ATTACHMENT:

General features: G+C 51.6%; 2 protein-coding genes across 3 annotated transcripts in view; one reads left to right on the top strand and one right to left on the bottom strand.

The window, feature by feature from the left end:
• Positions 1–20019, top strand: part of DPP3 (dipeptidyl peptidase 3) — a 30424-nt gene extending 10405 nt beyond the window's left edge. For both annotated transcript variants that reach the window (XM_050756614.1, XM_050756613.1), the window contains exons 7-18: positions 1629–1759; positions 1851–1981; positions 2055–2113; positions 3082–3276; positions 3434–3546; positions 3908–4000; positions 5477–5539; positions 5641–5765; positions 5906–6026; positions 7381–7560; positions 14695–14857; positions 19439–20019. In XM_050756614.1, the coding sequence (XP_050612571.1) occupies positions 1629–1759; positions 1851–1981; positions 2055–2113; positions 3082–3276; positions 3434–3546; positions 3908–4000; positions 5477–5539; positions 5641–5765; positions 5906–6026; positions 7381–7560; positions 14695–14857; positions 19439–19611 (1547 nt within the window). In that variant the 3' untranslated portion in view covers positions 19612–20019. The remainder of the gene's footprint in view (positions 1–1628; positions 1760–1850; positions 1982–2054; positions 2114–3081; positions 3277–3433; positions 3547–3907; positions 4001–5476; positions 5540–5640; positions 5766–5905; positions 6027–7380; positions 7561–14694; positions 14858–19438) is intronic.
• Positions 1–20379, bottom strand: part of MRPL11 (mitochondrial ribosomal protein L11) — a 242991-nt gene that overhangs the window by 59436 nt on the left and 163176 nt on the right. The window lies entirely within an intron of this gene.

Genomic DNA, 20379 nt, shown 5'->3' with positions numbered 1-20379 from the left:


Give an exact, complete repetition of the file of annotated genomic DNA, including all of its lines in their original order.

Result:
General features: G+C 51.6%; 2 protein-coding genes across 3 annotated transcripts in view; one reads left to right on the top strand and one right to left on the bottom strand.

The window, feature by feature from the left end:
• Positions 1–20019, top strand: part of DPP3 (dipeptidyl peptidase 3) — a 30424-nt gene extending 10405 nt beyond the window's left edge. For both annotated transcript variants that reach the window (XM_050756614.1, XM_050756613.1), the window contains exons 7-18: positions 1629–1759; positions 1851–1981; positions 2055–2113; positions 3082–3276; positions 3434–3546; positions 3908–4000; positions 5477–5539; positions 5641–5765; positions 5906–6026; positions 7381–7560; positions 14695–14857; positions 19439–20019. In XM_050756614.1, the coding sequence (XP_050612571.1) occupies positions 1629–1759; positions 1851–1981; positions 2055–2113; positions 3082–3276; positions 3434–3546; positions 3908–4000; positions 5477–5539; positions 5641–5765; positions 5906–6026; positions 7381–7560; positions 14695–14857; positions 19439–19611 (1547 nt within the window). In that variant the 3' untranslated portion in view covers positions 19612–20019. The remainder of the gene's footprint in view (positions 1–1628; positions 1760–1850; positions 1982–2054; positions 2114–3081; positions 3277–3433; positions 3547–3907; positions 4001–5476; positions 5540–5640; positions 5766–5905; positions 6027–7380; positions 7561–14694; positions 14858–19438) is intronic.
• Positions 1–20379, bottom strand: part of MRPL11 (mitochondrial ribosomal protein L11) — a 242991-nt gene that overhangs the window by 59436 nt on the left and 163176 nt on the right. The window lies entirely within an intron of this gene.

Genomic DNA, 20379 nt, shown 5'->3' with positions numbered 1-20379 from the left: